Jupyter notebook running remotely on ML Studio server with an R kernel.

One bug I seemed to run into, is the inability to change graph sizes with the standard par() and mar() commands. Other than that, graphs render well enough within Jupyter. Building models is easy enough in R as it is – so many packages provide a very simple interface. Doing this in Jupyter therefore is no different – a breeze as usual.


Simple R graph rendered in Azure ML Studio

Overall, with Azure ML Studio, we’re looking at a mature web app for doing machine learning and data science, that is user friendly and provides some amount of interactivity and code that can be integrated right into the workflows, which is quite a coup, in my opinion. For prototyping and doing exploratory data analysis, this may produce a good repeatable workflow that can be easily understood by others and shared.

  1. The interface is great – it brings together notebooks, data sets, models pre-trained by Microsoft, and so on, together in one nice interface.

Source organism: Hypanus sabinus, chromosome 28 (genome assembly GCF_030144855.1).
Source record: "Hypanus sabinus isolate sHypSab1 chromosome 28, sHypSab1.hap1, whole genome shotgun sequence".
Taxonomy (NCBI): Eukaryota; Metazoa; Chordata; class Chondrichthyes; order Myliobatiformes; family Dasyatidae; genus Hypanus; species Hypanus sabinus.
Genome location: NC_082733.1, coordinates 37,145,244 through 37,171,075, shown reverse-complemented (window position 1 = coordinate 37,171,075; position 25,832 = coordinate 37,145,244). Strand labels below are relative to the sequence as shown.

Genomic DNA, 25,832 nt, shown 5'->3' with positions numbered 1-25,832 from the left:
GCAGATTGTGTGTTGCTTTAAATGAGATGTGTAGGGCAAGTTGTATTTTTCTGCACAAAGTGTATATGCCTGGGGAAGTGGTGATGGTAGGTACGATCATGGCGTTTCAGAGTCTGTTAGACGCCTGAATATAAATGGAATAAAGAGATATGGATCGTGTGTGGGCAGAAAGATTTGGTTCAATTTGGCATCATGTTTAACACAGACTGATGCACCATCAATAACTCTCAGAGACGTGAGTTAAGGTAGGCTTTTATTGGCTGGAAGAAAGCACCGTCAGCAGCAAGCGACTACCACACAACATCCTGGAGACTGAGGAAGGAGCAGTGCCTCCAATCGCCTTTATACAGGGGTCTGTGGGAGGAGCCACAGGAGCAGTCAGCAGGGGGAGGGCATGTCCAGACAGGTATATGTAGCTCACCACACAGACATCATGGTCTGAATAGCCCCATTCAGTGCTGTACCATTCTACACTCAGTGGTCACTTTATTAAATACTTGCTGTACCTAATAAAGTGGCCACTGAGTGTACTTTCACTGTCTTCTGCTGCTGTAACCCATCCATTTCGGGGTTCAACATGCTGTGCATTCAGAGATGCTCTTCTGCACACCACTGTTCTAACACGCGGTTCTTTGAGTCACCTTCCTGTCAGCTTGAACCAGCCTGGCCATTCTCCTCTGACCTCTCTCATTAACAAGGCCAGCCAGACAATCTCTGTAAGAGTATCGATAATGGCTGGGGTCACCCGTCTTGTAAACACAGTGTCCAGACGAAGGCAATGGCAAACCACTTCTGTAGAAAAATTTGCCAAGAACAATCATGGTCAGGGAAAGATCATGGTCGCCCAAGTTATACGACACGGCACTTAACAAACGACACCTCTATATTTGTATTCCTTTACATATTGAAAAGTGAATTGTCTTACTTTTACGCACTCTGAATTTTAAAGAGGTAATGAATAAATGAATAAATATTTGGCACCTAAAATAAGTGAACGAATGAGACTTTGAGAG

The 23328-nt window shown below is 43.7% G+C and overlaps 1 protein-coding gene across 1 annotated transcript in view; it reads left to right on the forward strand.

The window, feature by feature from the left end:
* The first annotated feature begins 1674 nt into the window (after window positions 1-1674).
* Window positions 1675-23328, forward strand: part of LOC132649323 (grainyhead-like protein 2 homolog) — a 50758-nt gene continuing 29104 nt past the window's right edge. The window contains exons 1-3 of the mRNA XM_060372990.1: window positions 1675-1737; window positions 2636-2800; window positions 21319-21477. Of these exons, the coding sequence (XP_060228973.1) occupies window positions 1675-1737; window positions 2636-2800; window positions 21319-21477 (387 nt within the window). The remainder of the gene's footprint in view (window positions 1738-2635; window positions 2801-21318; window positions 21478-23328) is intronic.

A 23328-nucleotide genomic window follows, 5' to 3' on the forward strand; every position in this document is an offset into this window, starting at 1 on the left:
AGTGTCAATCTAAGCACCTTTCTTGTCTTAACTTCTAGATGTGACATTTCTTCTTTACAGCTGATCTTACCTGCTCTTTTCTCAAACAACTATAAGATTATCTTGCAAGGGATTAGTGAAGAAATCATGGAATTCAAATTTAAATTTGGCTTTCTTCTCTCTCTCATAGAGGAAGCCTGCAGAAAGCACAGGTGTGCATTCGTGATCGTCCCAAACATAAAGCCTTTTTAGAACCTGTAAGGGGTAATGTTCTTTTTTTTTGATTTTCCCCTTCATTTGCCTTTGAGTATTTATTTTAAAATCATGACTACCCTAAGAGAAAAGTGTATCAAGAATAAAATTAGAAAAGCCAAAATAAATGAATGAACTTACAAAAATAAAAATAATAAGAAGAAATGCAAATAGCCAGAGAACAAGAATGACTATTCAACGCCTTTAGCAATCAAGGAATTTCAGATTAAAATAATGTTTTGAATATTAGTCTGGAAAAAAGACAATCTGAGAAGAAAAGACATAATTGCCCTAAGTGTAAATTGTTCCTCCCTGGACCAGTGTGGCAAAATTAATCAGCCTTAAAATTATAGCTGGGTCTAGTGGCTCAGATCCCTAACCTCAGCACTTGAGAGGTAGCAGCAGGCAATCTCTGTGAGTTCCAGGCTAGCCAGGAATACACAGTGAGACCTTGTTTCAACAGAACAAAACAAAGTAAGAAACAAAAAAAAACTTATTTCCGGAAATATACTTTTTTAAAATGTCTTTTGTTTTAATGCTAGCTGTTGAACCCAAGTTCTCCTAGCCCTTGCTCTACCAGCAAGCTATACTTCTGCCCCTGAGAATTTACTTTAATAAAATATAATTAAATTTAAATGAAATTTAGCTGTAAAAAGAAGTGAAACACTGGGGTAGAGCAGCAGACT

2. One value addition in the interface is the ability to separate out different contexts very clearly. You can clean data with a certain part of it, organize your dataframes with another, and so on.
  3. The drag and drop functionality is actually pretty good and works conveniently for those interested in mixing code with a visual interface
  4. The Jupyter notebook integration is sketchy with R (more an issue with Jupyter than Azure ML studio, in my experience) – but works well enough for most things to do with data frames and simple visualizations.
  5. In addition to what we saw in the notebook, there’s also the possibility of directly embedding R code into the ML Studio workflow as a cell.

Hope you liked this little tour of ML Studio. I enjoyed playing around with it!


Quora Data Science Answers Roundup

I’m given to spurts of activity on Quora. Over the past year, I’ve had the opportunity to answer several questions there on the topics of data science, big data and data engineering.